John Anderson's announcement that he wants control of the nation's ports has come as a surprise to the state premiers. The last time the Howard Government undertook a policy adventure on Australia's wharves, they managed to lose a PR battle against the country's least favourite trade union - the Maritime Union of Australia. Hopefully, unlike the wharfies, guard dogs and Dubai-trained mercenaries won't be necessary to get recalcitrant premiers in line.
The premiers shouldn't have been surprised by Anderson's gambit; it is perfectly consistent with the Howard Government's approach to federalism. The ALP party can't wait to get back into government and get its hands on all the levers of power that the Coalition has moved to Canberra. What happens then, Mr Howard? Federalism can certainly be a messy system of government. Democracy always is. The reason that approval of infrastructure proposals in our major cities takes time is because they disrupt people's homes and livelihoods.
Federalism allows decisions to be made closer to the level where people are affected by proposed changes. Shifting the regulation of ports to Canberra may well be efficient for our exporters, but they're already doing all right. More likely, however, is the further duplication of the type that the Government pretends to hate. The claim that Australia needs to centralise power to improve competitiveness is a spurious one. What better way to promote competition than to have states competing with each other within a strong federal system?
In fact, some of the wealthiest countries in the world operate within strong federal systems: The US, Switzerland and Canada to name a few. Federalism, and the more general principle of divided power, has always been a source of frustration for reformist national governments. Coalition governments have certainly centralised power in the past, but in a carefully considered fashion. Instead, the Howard Government has embraced the tedious practice of attempting to reform every institution within its grasp.
With the High Court providing little protection of state government powers, ambitious federal governments have always found ways to centralise power. Any uncertainty as to the centralising direction of Australian federalism vanished when the Commonwealth took over income-taxing powers from the states. Since then, the ability of the Federal Government to make conditional financial grants to the states has dramatically increased its power over traditional state responsibilities, such as health and education.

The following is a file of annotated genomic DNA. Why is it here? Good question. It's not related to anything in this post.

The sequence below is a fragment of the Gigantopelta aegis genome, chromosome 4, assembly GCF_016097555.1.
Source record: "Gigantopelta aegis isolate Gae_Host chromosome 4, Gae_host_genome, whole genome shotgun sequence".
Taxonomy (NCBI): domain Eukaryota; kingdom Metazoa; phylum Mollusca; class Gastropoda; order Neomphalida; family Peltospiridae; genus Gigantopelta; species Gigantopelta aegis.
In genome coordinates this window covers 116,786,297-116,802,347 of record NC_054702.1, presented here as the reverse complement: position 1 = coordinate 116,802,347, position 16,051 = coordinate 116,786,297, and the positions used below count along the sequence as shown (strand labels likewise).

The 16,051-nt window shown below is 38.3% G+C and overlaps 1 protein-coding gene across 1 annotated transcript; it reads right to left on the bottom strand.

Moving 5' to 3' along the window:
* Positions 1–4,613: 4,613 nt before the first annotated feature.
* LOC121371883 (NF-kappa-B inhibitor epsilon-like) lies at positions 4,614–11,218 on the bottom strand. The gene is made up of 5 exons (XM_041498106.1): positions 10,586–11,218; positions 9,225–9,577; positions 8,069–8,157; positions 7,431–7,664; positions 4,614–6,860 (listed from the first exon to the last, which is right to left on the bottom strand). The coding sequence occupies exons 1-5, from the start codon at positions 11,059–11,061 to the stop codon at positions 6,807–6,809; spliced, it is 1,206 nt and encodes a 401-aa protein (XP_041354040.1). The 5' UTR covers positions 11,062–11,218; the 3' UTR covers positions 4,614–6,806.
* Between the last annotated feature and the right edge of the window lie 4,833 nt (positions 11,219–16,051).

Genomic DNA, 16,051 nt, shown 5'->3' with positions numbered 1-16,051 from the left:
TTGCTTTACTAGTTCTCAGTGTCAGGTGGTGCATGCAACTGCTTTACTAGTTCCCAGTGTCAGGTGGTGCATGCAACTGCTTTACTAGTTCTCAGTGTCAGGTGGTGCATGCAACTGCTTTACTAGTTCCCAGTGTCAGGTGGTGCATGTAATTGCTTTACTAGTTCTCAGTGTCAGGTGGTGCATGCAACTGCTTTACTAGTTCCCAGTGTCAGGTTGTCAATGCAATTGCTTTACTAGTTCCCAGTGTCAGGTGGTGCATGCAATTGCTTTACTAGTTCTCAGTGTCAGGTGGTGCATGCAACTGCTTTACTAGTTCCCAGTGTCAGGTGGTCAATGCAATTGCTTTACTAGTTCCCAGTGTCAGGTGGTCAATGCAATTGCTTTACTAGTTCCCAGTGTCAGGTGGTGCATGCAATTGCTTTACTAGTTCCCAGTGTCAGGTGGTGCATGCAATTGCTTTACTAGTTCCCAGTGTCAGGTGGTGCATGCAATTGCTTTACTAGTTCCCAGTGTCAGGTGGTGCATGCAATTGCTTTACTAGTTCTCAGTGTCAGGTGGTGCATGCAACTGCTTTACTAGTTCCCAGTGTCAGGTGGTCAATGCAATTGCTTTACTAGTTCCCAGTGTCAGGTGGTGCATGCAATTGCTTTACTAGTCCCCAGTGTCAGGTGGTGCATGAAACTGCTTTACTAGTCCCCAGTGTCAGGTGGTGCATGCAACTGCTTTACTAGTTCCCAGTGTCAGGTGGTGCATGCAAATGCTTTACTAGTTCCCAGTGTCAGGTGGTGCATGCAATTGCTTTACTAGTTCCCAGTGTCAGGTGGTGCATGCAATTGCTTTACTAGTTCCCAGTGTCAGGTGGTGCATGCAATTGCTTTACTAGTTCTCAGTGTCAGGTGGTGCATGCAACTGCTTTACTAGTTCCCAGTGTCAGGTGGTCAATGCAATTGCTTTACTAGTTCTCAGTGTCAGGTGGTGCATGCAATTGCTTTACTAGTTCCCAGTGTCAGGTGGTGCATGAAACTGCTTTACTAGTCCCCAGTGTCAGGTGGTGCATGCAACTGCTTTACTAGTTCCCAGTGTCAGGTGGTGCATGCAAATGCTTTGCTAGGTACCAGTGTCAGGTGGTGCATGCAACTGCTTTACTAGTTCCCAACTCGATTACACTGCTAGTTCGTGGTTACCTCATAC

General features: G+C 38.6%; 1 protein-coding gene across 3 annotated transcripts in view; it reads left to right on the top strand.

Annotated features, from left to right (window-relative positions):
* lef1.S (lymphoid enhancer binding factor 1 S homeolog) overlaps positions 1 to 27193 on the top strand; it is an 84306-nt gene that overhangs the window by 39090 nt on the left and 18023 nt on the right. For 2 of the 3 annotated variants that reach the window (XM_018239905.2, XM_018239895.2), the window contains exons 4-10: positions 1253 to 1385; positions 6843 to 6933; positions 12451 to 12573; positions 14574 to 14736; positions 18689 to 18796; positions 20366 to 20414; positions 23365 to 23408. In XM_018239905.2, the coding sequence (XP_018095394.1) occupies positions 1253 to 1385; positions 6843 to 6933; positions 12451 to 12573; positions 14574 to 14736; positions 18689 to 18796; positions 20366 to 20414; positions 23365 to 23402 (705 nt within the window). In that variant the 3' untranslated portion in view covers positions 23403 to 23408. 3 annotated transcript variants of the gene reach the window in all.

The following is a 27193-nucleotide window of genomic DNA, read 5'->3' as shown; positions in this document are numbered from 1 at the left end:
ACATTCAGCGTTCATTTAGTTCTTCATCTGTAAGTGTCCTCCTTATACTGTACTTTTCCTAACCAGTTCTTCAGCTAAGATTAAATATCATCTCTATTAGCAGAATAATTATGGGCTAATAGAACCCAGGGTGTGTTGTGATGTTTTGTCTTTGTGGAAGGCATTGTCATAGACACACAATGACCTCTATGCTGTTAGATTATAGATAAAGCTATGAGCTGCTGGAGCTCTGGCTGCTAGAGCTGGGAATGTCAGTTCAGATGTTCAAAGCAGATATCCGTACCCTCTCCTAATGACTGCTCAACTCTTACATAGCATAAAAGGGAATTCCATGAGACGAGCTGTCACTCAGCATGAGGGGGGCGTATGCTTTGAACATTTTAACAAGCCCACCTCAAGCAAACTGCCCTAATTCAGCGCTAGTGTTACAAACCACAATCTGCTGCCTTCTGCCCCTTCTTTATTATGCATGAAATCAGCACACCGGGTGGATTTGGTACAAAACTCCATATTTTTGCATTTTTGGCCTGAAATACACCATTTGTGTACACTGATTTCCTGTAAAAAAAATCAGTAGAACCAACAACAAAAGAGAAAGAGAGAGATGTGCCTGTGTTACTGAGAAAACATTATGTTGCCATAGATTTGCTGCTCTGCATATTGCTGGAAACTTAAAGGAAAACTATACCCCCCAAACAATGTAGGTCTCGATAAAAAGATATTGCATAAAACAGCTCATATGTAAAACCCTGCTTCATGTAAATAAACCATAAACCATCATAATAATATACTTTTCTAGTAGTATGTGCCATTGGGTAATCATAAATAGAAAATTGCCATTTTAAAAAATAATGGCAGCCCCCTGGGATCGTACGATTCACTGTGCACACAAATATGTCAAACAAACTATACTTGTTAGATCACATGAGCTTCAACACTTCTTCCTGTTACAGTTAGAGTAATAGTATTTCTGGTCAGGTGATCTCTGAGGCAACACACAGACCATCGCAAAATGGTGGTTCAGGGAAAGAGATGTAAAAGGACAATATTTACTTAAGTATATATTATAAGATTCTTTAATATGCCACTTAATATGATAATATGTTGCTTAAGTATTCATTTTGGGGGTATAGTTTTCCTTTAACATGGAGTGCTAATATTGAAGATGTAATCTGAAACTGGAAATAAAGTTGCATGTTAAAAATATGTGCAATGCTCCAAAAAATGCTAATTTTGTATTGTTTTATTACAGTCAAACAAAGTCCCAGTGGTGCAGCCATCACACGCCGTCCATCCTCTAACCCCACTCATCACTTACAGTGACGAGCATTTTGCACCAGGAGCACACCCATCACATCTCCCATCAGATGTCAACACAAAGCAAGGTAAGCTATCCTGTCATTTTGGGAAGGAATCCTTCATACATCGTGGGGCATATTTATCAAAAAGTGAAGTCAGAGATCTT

On this score, the Whitlam Government has been left in the dust by the present Government. Federal interference in literacy standards, water resources, roads, not to mention the really big issue of school flag-poles, all caused controversy over the Government's first three terms. But it appears they were only warming up. We can look forward to more of the same in industrial relations, technical colleges and school curricula.
If you have a problem with any of that, be careful what you say about it. Attorney- General Philip Ruddock wants a national defamation law too. Health minister Tony Abbott is an unabashed centraliser. He regularly criticises ''feral federalism'' - blame-shifting engaged in by state politicians on a range of issues, including health, roads and schools. Yet it is in Abbot's own portfolio that the Government has squibbed on a centralisation of power that many Australians would welcome - that of our hospitals. This would be a rare change of policy actually aimed at solving a problem. Hopefully, Mr Abbott will be able to give us a 100 per cent iron-clad guarantee he will soon look at centralising health.
However, instead of solving real problems, ministers tend to grab hold of policy ideas to promote themselves and distract us from difficult issues. Too bad if their bright ideas trample all over the principle of federalism. Anderson's announcement, hot on the heels of a Budget that offered no additional dollars for infrastructure, is just the latest example. The education portfolio has long housed the most egregious offenders, ambitious ministers offering up pointless centralisation, such as the latest proposal for a national leaving exam, often with the laughable label of deregulation attached.
The reason why state premiers have become, as Abbott puts it, ''Canberra's most exalted lobbyists'' is that the Feds raise the bulk of our taxes. The Government likes to pretend that the GST is a state tax in order to avoid the well-deserved label of our highest-ever taxers. Peter Costello's recent arm-twisting of the premiers over the removal of state taxes in return for GST revenue is a reminder that the latter is unambiguously a federal tax. The solution to the fiscal imbalance is not more tax, but less government, particularly less national government.
John Howard claims to be a nationalist rather than a federalist. Yet, scepticism of authority is one of the defining features of the Australian nation. The combination of the Howard Government's longevity and the reformist temper of the times will ensure that it becomes the most centralising government since World War II. The most surprising thing about this record is that it has provoked almost no opposition from within the Liberal party, the supposed guardian of federalism. The meekness of internal party opposition to the prime minister is well known. A bigger problem is that we also currently have the weakest crop of state Liberal leaders in decades. None of them look like surpassing the Labor incumbents. By the time they get their act together and win an election, the Howard Government will have rendered the job of state premier the equivalent of local councillor.
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